The miles of trails that crisscross the Catskill Park would be in rough shape, if not for the volunteers that brave mud, weather, prickers and bugs every year to keep them in good condition.
This month -- just in time for National Trails Day -- those volunteer efforts got a major boost. With funding from the State Department of Environmental Conservation (DEC), the New York/New Jersey Trail Conference (NYNJTC) has formed the Catskill Conservation Corps, a volunteer program that will build trails, help with the DEC's scientific research, and generally support outdoor recreation in the Catskill Park.
"DEC is pleased to partner with the Trail Conference to form the Catskills Conservation Corps to protect and improve lands and waters in the Catskills and create additional access for residents and visitors,” DEC Commissioner Joe Martens said in a recent press release. “Working together, we will preserve critical habitats, develop and enhance outdoor recreation opportunities like hiking and fishing, promote tourism in the Catskills and ensure our environment is in good hands.”
As part of a two-year contract, the NYJTC will get $75,000 to put toward regional trail projects and reinforce the ranks of volunteers. Built into that contract is an option to extend the agreement for another three years.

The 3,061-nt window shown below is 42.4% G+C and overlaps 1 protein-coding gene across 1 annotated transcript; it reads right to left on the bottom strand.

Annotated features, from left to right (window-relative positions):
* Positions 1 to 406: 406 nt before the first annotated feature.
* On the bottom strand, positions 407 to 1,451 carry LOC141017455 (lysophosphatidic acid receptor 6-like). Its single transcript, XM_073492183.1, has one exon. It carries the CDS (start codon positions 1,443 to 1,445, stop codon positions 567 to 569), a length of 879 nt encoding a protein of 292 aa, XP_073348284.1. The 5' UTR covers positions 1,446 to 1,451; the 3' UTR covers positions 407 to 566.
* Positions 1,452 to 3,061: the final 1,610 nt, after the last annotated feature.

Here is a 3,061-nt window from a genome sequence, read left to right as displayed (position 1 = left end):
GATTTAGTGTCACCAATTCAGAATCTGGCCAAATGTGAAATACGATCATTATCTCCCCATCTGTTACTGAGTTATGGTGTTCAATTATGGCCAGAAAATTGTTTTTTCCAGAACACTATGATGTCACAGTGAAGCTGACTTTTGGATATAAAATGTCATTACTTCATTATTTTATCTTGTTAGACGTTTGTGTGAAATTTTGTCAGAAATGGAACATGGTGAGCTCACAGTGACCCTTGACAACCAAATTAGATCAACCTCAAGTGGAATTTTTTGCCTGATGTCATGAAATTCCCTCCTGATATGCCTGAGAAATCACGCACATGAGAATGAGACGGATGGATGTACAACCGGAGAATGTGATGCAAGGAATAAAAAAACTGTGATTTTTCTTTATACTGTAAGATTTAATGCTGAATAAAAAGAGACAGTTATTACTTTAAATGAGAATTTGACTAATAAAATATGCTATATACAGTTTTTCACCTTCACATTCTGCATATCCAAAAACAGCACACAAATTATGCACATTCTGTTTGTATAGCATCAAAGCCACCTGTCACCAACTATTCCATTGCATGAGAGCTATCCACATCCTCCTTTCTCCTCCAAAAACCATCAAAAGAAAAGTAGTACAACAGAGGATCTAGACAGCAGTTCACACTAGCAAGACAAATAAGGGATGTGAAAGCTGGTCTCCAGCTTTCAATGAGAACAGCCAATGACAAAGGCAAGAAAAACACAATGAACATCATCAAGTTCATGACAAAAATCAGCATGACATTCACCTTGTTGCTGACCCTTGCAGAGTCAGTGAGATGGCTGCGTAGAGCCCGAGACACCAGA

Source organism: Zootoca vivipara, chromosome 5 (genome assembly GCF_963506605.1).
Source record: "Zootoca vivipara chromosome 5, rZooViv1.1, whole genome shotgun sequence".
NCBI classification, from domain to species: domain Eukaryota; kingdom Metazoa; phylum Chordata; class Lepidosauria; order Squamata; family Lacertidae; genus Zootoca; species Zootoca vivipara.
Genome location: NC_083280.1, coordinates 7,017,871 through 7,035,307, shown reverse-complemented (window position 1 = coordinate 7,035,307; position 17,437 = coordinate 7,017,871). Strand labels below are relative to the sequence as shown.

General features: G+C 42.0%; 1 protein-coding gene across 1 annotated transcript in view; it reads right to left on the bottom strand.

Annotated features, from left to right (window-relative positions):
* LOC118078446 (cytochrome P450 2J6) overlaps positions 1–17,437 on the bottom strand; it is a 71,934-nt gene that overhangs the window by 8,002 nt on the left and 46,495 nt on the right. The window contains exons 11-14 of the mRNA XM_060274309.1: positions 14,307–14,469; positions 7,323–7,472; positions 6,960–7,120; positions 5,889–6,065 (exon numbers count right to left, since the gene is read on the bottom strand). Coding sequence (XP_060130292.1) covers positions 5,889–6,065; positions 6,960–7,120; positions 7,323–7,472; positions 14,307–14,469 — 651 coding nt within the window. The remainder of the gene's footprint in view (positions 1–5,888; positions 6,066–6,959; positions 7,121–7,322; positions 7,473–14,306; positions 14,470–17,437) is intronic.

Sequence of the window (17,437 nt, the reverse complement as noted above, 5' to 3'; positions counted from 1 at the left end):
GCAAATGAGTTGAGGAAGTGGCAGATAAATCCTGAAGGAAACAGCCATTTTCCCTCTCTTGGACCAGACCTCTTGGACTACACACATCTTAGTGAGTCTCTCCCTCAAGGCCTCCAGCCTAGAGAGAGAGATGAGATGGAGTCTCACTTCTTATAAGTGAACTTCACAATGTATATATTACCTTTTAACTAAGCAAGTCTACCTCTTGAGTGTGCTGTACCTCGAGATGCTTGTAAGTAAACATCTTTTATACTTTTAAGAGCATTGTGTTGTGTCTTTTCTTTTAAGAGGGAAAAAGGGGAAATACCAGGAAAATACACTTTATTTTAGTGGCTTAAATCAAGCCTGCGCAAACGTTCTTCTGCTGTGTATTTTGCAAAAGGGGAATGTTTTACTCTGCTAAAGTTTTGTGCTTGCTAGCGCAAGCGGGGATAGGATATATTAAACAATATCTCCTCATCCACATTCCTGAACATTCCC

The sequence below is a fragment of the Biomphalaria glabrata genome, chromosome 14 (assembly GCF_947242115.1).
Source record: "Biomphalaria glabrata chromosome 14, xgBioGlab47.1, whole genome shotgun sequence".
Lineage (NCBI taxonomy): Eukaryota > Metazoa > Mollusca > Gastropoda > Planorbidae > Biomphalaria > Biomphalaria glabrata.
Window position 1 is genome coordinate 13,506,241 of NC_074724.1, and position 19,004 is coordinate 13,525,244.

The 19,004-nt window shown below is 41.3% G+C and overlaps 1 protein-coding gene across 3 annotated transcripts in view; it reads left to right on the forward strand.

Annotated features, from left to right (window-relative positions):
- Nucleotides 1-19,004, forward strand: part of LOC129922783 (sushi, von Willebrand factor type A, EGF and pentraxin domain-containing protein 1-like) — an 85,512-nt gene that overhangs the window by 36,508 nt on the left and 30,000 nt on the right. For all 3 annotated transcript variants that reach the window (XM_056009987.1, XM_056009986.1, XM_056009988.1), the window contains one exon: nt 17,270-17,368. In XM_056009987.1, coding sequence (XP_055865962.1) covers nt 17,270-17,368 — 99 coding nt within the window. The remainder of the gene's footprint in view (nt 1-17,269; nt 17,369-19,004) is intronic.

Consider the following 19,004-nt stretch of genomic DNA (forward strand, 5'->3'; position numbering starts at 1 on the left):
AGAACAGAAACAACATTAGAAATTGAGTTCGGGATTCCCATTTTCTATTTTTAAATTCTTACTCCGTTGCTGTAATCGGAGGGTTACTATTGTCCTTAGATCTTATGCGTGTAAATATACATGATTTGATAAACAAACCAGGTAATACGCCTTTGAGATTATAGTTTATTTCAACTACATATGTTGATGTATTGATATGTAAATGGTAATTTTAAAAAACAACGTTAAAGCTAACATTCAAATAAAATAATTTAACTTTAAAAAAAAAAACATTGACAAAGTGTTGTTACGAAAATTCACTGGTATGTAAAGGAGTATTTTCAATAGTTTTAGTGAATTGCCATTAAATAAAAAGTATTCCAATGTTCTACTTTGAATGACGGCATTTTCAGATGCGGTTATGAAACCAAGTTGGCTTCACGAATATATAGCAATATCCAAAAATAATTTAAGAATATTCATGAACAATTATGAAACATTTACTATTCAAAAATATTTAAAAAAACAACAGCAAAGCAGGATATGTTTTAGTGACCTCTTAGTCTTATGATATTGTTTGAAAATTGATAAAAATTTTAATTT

Jeff Senterman, the NYNJTC's Catskills program coordinator, already has a devoted crew of volunteers helping to build and maintain trails in the Catskills. The DEC's investment in the program will help expand that effort, he said.
“We’ve been taking care of the trails in the Catskills since the early 90s. The DEC realized there was a real value to that model and wanted to ramp it up,” Senterman said. “I think it shows a recognition of what a non-profit’s partnerships with government can do, it shows that a public-private partnership really works.”
Senterman said the plans for the money include setting up a social media presence and a new website to create a one-stop “portal” to connect local outdoor volunteers with Catskills-centric projects.
In recent years, budget cuts at the DEC have taken a toll on the agency's forest ranger program. Senterman said the Catskill Conservation Corps will train volunteers to provide public environmental education, an important part of the DEC's forest ranger program.
Senterman said that in 2013, about 100 volunteers put in almost 8,000 hours of work on the trails. He anticipates those numbers to grow with the additional funds.
“Our work to get volunteers out in the Catskills will grow, maybe not exponentially, but significantly,” he said. “If there is a need we can identify, we will mobilize volunteers to tackle that ship. We hope this will be a program that can continue. The Catskill Park needs to have that level of love and work from volunteers.”
For those looking to get involved, there's a volunteer opportunity coming up soon. The NYNJTC will be working on trails in the Frick Pond area, near Livingston Manor, on Saturday, June 21, from 10:30 a.m.- 4 p.m. No experience is needed, and the trail crew will provide tools and training to their volunteers on-site. For directions and more information, see the NYNJTC's website.